Impact of Covid-19 outbreak on Mintos
On very visible effect of the coronavirus crisis was panic selling on the secondary market. There was basically no demand for loans, while many investors tried to liquidate their portfolios. It lead to slowdowns and very large cashout times; fortunately, the situation quickly got back to normal. As previously noted, the platform also re-introduced a secondary market fee.
The crisis also forced Mintos to improve its communication. For example, as many loan originators defaulted or became suspended, they created dedicated pages in order to show the progress of funds recovery, as well as the amount of funds in transit.
Like most other platforms, there was a temporary increase of interest rates and a decrease of loans volume. Although interest rates are roughly back to their previous levels, the growth of the loans volume has clearly been reduced.
There’s a secondary market available, should you ever want to resell your loans. A secondary market fee was reinstantiated in Spring 2020, which used to be free for a long time. It’s currently 0.85% of the amount.
Thanks to the large demand from Invest & Access investors, selling loans through the secondary market is usually rather fast – especially when applying a discount -. However, at the peak of the Covid-19 crisis, it basically took forever to sell any loan, even with a large discount; there was nearly no demand for loans, while at the same time many concerned investors were trying to decrease their portfolio’s size.
Mintos’ various investing methods
Mintos actually offers 4 different ways to invest in loans. In addition to the classical manual and automatic investing, it’s possible to choose pre-defined strategies for auto-invest, as well as the greatly popular “Invest & access”. The latter is used by as much as 52% of new investors, and will evolve in late August 2020 in order to provide more flexibility.
For investors who don’t want to bother with configuring auto-invest, Mintos offers predefined strategies.
There are three of them, named Short-term strategy, Diversification strategy and Secured loan strategy. It’s currently not clear whether they will still exist when Invest & Access evolves, or if the new version of Invest & Access will replace them.
The indicative returns currently vary between 7% and 8.5%, which is lower than what you could get using custom auto-invest settings. When the pre-defined strategies were launched, the indicative returns were as high as 12.5%; they have since dropped significantly !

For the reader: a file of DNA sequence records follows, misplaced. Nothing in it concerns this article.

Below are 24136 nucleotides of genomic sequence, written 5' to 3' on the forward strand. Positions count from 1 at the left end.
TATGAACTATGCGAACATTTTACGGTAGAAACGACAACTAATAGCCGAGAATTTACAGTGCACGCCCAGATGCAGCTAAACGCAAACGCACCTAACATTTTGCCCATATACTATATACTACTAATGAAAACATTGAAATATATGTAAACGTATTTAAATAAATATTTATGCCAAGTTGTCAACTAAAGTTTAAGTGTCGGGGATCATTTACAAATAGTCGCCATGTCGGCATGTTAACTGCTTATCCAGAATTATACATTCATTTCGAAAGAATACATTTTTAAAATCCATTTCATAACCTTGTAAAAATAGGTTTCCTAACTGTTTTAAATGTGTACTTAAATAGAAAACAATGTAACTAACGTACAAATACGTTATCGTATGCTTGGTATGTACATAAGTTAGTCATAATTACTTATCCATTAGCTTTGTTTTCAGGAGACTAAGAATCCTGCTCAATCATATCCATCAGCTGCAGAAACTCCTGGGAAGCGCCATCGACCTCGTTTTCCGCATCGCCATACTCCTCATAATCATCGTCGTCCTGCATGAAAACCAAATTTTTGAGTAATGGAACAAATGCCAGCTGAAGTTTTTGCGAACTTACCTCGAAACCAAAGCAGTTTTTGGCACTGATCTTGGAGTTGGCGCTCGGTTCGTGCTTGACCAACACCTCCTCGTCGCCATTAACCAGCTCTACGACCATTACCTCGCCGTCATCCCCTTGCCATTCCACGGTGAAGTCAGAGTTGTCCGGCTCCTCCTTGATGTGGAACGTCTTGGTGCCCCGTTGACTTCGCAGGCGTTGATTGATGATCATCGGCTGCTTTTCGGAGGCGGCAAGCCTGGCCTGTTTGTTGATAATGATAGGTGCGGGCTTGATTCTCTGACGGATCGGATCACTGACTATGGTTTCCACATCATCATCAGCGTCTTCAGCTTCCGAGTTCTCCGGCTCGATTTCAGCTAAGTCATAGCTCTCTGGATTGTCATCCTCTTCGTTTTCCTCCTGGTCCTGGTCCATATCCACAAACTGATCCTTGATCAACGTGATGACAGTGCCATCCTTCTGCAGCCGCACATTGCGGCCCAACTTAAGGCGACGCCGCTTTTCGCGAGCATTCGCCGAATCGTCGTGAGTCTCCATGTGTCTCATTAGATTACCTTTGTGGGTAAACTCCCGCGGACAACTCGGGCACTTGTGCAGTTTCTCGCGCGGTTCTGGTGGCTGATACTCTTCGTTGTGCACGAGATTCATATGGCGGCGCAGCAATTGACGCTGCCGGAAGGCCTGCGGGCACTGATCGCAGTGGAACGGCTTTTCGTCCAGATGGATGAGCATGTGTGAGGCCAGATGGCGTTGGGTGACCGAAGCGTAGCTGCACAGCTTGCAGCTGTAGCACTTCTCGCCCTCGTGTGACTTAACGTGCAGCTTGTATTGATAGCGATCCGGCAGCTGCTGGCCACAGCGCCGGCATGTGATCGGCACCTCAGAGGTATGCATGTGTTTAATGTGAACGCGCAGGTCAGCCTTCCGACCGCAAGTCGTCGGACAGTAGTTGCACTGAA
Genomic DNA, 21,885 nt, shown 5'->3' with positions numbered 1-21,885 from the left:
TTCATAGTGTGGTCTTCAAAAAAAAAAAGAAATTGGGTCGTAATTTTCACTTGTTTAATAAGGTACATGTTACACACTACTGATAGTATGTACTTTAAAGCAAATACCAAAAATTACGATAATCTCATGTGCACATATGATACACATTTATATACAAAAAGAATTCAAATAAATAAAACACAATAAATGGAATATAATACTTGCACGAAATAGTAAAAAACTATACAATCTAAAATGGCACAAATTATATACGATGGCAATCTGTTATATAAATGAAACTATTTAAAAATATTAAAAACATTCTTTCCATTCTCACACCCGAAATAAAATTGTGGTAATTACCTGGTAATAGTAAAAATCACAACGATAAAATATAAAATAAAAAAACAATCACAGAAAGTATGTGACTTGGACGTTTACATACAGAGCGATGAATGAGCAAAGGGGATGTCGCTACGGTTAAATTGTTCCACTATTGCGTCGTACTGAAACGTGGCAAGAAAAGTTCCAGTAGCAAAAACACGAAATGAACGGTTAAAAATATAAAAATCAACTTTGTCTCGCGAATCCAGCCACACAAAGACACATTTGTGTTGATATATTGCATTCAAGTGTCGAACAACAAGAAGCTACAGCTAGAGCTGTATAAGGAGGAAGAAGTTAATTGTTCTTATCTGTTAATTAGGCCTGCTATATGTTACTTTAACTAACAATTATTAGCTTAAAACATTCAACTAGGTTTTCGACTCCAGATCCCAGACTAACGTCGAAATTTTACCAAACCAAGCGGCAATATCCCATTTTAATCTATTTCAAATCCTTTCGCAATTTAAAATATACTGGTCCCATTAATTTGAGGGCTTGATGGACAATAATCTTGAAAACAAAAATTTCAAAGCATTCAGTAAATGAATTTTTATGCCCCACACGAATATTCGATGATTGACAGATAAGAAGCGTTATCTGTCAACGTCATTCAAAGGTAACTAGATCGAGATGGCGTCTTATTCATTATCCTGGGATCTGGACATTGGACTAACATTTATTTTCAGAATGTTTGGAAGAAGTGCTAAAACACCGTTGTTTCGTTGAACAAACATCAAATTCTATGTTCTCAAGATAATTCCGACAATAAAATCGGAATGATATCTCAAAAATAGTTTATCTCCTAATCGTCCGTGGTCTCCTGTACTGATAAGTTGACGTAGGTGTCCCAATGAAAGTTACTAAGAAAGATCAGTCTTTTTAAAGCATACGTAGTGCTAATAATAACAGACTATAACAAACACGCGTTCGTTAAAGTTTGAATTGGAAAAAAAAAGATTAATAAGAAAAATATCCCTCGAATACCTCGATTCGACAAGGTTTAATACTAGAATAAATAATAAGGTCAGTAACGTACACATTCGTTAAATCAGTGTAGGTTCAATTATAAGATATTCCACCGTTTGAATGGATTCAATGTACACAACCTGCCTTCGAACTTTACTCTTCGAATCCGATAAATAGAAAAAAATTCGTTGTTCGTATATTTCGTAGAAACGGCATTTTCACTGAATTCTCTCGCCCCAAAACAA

Once again, investors interested in easy ways to invest can refer to my article on one-click investing; it compares Mintos’ predefined strategies, Ekassa, DoFinance, Bondora’s Go & Grow and Mintos Invest & Access.
Mintos’ “Invest & Access”
In Spring 2019, Mintos launched Invest & Access. Although this investing method is extremely easy to use, it also has several drawback investors should be aware of.
Let’s start with the positive aspects : first, the only configuration needed to use Invest & Access is the size of the target portfolio. That’s all ! This amount will be automatically allocated through available loans. This simplicity makes it very easy for beginner investors to use Mintos. In addition, liquidating all or part of your portfolio is as simple as clicking a button; however, it will only sell current loans. Indeed, late loans will have to be sold manually on the secondary market – although it’s probably better to wait for buyback -.
Unfortunately, returns will usually be lower than when using auto-invest – it’s the price to pay for a passive investment style -. As I’m updating this article in early August 2020, the average return for Invest & Access is 10.88%, which is at least 1.5% less than my portfolio’s performance. Also, the way loans are allocated are rather opaque, and several investors complained of a poor portfolio’s diversification. It will especially be the case for smaller portfolios; however, the upcoming “Conservative” strategy will help mitigate the risks, as it won’t invest in low-rated loan originators.
Another concern (shared by other investment methods) is the potentially long time needed to sell loans. Mintos claims that cashouts complete in 5:44 hours in average; however, it greatly depends on market conditions. During the coronavirus crisis, the delay was much, much longer.
The minimal amount for Invest & Access used to be € 500, but Mintos has since decreased it to € 10.
A detailed comparison between Mintos Invest & Access with their main competitors can be found on our comparison of one-click investing methods.
Mintos is expected to replace Invest & Access by three more configurable strategies :
- Diversified, which is similar to Invest & Access’ current settings.
- Conservative, which will only invest in the most reliable loan originators; it will use different metrics, such as Mintos rating, loan statuses for the originator, or volume of pending payments.
- High-yield, which will be more risky as it will include “C” rated loan originators.
I will update this article once they become available.
Manual investing at Mintos
While I encourage investors to take advantage of the auto-invest feature to save time, starting by investing manually can be less intimidating for beginner investors. While there are many available filters, the screen layout for manual investing looks much simpler than the auto-invest screen pictures below.
The filters include :
- Interest rate
- loan duration
- Loan type
- Borrower’s country
- Originator and originator rating
- Presence of a buyback guarantee
- Amortization method